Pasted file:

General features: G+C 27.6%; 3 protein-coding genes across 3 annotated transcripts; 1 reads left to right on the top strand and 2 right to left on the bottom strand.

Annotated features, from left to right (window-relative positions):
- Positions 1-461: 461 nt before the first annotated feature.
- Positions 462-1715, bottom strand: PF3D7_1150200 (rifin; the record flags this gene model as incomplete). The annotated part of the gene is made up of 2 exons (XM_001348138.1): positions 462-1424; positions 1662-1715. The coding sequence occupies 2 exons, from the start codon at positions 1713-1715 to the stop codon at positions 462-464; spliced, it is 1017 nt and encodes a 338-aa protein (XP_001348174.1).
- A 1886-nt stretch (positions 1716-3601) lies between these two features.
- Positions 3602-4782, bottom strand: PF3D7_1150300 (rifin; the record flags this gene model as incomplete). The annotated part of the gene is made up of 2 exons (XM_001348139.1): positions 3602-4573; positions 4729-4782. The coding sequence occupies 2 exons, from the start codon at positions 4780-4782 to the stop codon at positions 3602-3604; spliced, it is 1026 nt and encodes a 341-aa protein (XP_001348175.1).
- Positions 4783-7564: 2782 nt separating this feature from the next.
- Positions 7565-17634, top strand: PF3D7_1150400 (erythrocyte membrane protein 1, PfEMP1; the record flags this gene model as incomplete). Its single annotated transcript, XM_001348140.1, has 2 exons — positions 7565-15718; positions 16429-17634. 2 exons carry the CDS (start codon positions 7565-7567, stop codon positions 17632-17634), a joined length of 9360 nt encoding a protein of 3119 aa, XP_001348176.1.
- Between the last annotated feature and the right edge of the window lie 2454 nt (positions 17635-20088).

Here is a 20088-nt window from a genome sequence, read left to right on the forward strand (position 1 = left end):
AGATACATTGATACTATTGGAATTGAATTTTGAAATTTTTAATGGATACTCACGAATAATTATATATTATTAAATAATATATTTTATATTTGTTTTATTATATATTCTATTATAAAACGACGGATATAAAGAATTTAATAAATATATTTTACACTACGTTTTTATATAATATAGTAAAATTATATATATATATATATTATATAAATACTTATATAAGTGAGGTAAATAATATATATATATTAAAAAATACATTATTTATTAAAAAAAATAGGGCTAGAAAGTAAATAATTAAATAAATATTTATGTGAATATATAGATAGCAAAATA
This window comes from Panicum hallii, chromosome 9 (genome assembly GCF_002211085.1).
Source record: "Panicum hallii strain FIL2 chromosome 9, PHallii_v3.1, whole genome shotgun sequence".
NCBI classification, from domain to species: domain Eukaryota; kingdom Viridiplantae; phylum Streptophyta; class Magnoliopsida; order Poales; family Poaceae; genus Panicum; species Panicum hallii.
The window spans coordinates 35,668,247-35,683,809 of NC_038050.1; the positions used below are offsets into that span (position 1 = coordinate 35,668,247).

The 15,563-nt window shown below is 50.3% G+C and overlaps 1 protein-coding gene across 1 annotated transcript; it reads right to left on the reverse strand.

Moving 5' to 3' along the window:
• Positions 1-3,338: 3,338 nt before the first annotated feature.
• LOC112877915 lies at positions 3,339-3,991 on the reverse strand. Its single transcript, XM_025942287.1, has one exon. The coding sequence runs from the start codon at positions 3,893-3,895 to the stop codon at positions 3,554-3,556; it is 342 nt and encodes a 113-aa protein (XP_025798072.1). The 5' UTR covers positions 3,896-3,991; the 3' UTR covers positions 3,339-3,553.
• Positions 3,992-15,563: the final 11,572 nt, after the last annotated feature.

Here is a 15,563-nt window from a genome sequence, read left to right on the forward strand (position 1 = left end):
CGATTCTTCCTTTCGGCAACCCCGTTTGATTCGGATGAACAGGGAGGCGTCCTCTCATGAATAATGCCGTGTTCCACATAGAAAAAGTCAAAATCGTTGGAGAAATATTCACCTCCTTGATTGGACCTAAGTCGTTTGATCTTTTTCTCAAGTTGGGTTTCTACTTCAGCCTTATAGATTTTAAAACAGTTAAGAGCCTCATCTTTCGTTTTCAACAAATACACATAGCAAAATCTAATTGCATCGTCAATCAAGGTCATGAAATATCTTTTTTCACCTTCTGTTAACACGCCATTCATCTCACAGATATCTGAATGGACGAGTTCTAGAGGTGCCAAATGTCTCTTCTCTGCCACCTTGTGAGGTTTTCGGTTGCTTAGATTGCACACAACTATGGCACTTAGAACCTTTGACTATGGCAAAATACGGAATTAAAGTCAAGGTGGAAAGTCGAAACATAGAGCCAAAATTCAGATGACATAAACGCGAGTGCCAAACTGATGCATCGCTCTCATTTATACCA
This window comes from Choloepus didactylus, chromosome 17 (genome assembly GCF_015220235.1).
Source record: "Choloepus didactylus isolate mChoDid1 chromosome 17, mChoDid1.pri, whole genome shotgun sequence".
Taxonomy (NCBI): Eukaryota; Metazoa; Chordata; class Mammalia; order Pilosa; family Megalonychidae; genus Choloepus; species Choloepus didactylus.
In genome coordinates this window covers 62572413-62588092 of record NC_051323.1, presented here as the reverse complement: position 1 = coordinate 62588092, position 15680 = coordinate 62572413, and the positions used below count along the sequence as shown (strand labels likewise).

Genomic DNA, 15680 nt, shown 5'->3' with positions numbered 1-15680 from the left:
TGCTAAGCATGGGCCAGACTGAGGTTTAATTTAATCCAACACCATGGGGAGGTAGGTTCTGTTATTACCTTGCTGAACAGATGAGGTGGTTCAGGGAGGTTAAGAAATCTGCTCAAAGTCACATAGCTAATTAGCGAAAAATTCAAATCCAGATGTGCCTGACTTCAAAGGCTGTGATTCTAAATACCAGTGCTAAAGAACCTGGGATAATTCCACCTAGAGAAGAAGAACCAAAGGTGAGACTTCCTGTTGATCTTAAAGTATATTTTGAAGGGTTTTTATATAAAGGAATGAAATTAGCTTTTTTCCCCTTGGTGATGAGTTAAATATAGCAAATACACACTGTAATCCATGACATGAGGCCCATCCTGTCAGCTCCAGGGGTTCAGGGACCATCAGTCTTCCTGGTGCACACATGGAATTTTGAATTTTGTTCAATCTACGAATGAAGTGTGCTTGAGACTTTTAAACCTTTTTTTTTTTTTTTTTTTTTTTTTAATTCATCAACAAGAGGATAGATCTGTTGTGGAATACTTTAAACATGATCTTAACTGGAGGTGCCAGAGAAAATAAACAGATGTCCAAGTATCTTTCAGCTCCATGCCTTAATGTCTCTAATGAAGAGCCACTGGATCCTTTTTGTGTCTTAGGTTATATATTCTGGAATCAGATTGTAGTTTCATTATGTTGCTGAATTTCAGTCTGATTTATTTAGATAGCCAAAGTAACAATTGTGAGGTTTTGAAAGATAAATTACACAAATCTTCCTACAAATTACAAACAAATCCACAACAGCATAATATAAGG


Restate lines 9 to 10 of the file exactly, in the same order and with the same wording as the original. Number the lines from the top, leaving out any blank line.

- Between the last annotated feature and the right edge of the window lie 2454 nt (positions 17635-20088).

Here is a 20088-nt window from a genome sequence, read left to right on the forward strand (position 1 = left end):